They deal with such powerful themes: honor, courage, love, greed, and evil. And some of America’s greatest filmmakers have made westerns, like John Ford, Anthony Mann, and Sam Peckinpah.
There are so many great films: High Noon, The Magnificent Seven, The Wild Bunch, Ride the High Country, Will Penny—and that’s my short list.
I saw The Man Who Shot Liberty Valance on a double bill with Shane at the old Carnegie Hall Cinema years ago. It was great hearing this audience of sophisticated Manhattan cineastes cheering wildly as John Wayne and Alan Ladd took on the bad guys.
Hey, Fellini may have been a genius, but, come on—what could possibly compare with Shane’s showdown with Jack Palance?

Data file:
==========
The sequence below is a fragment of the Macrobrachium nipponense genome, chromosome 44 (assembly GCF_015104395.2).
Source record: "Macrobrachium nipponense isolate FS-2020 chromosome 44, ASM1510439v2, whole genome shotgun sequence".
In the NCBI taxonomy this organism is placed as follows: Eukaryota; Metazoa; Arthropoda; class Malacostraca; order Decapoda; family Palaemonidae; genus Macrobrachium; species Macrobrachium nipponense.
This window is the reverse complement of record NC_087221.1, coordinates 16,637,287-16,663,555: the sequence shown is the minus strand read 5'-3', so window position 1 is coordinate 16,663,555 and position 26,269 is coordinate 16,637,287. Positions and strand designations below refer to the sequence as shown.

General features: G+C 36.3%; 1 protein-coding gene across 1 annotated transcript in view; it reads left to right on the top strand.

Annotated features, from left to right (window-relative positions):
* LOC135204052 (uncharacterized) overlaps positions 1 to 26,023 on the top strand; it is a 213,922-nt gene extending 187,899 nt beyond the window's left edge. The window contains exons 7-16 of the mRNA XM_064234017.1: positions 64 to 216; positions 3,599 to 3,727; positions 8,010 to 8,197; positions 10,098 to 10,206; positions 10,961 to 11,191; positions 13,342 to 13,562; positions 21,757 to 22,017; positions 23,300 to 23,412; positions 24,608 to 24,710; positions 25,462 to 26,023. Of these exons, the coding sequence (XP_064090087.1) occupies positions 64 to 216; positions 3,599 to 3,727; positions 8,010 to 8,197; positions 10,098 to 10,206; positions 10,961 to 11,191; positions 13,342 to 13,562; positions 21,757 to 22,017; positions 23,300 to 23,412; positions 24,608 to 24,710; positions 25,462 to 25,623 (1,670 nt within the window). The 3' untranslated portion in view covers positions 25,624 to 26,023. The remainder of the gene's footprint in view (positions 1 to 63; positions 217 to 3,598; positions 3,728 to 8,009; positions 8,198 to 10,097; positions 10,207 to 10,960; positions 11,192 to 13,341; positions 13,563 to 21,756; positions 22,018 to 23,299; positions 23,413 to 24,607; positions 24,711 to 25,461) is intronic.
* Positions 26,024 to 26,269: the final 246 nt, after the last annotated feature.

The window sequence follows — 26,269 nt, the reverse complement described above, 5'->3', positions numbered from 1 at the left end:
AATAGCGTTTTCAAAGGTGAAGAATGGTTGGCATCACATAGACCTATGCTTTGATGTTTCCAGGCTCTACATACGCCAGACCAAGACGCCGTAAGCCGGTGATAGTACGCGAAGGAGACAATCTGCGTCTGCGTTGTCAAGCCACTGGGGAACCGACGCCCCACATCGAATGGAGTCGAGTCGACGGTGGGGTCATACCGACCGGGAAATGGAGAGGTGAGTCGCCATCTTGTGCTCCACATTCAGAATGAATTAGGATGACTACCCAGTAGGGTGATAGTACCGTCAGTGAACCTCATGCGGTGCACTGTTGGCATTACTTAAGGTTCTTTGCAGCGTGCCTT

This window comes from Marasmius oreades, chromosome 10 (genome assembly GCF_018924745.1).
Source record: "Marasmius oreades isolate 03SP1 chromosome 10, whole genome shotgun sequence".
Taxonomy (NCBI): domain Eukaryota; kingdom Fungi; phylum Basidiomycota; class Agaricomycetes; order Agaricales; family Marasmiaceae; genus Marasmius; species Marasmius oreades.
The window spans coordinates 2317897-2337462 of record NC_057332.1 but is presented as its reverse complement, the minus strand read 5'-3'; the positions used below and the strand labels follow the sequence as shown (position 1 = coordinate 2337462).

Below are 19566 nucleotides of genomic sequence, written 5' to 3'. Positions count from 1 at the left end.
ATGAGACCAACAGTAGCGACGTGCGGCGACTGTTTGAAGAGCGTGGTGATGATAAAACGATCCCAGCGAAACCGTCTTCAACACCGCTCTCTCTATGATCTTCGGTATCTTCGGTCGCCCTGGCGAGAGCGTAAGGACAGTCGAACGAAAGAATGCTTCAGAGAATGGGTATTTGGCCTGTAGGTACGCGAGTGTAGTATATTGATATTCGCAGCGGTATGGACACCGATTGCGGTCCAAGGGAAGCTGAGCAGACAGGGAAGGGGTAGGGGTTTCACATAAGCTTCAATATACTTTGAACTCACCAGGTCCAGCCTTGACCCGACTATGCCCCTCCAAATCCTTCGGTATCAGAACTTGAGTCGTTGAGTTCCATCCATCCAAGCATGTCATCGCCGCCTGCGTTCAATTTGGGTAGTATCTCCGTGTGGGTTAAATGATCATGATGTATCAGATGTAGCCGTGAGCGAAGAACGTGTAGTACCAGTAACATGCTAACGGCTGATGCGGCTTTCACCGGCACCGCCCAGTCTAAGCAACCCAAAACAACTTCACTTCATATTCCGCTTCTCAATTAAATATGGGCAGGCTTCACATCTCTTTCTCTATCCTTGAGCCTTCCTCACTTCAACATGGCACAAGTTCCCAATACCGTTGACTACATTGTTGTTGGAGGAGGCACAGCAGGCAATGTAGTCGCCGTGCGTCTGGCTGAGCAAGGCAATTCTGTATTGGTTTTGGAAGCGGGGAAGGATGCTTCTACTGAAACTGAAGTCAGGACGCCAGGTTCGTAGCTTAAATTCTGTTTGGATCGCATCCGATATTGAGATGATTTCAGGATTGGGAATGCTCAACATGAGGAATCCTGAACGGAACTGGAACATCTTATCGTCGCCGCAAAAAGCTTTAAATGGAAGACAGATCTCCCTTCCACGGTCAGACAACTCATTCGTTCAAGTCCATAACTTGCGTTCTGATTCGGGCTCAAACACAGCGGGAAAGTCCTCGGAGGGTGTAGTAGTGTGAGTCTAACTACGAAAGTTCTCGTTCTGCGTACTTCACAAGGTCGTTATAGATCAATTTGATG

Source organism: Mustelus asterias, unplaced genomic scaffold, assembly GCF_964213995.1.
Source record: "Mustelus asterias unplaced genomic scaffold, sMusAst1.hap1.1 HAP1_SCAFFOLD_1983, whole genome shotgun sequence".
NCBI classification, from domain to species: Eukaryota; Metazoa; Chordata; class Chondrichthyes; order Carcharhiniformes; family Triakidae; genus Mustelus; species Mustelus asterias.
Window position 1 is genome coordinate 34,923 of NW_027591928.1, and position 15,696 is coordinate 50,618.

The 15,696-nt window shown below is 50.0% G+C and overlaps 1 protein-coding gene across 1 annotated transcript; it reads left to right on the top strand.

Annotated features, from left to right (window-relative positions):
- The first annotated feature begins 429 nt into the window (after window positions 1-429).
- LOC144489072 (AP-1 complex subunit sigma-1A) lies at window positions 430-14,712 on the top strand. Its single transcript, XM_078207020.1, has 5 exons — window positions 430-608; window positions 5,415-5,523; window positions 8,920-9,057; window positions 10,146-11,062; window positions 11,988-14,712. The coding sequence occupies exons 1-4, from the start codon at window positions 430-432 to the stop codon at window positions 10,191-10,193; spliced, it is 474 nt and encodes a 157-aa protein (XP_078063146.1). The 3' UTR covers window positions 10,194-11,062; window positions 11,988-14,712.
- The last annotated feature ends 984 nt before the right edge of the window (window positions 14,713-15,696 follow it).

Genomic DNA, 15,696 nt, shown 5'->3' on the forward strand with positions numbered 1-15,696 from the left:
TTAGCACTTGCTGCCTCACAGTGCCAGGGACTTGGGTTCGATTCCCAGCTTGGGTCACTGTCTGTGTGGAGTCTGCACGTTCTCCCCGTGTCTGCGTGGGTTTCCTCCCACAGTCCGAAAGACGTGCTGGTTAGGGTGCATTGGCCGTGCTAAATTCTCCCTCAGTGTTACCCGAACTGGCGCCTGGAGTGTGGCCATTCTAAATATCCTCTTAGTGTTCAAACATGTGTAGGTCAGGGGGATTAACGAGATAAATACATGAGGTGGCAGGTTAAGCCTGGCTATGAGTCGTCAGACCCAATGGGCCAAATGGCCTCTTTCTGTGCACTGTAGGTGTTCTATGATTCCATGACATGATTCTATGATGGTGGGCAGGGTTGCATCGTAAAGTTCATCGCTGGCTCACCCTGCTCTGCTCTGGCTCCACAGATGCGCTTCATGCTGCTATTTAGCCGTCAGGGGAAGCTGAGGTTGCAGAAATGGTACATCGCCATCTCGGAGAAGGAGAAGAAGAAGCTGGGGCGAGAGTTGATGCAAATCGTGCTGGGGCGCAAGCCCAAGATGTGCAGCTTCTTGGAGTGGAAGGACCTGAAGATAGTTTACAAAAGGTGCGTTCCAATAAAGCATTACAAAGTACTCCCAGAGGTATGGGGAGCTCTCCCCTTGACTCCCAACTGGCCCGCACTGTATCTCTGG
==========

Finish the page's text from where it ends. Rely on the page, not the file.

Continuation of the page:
The Fifties were a good time for the western and I’m particularly fond of Anthony Mann’s westerns, such as The Man from Laramie, Bend of the River, Winchester ’73, and The Naked Spur, all of which starred James Stewart. They were understated and with real characters, as opposed to cactus clichés.
Jack Nicholson did a few westerns in his career and I recommend The Shooting, a 1967 low budget Roger Corman movie that co-starred Warren Oates, a fine actor who died much too soon.
I’ve never seen a film so determined to tell you as little as possible about what’s going on. In some many movies characters just about turn to the camera and explain everything to you, but not this flick.
I saw the movie again a few years back at the Brooklyn Academy of Music and I stuck around for a Q&A with the director Monte Hellman. One guy raised his hand, stood up and started to ask Hellman to explain the ending of the movie.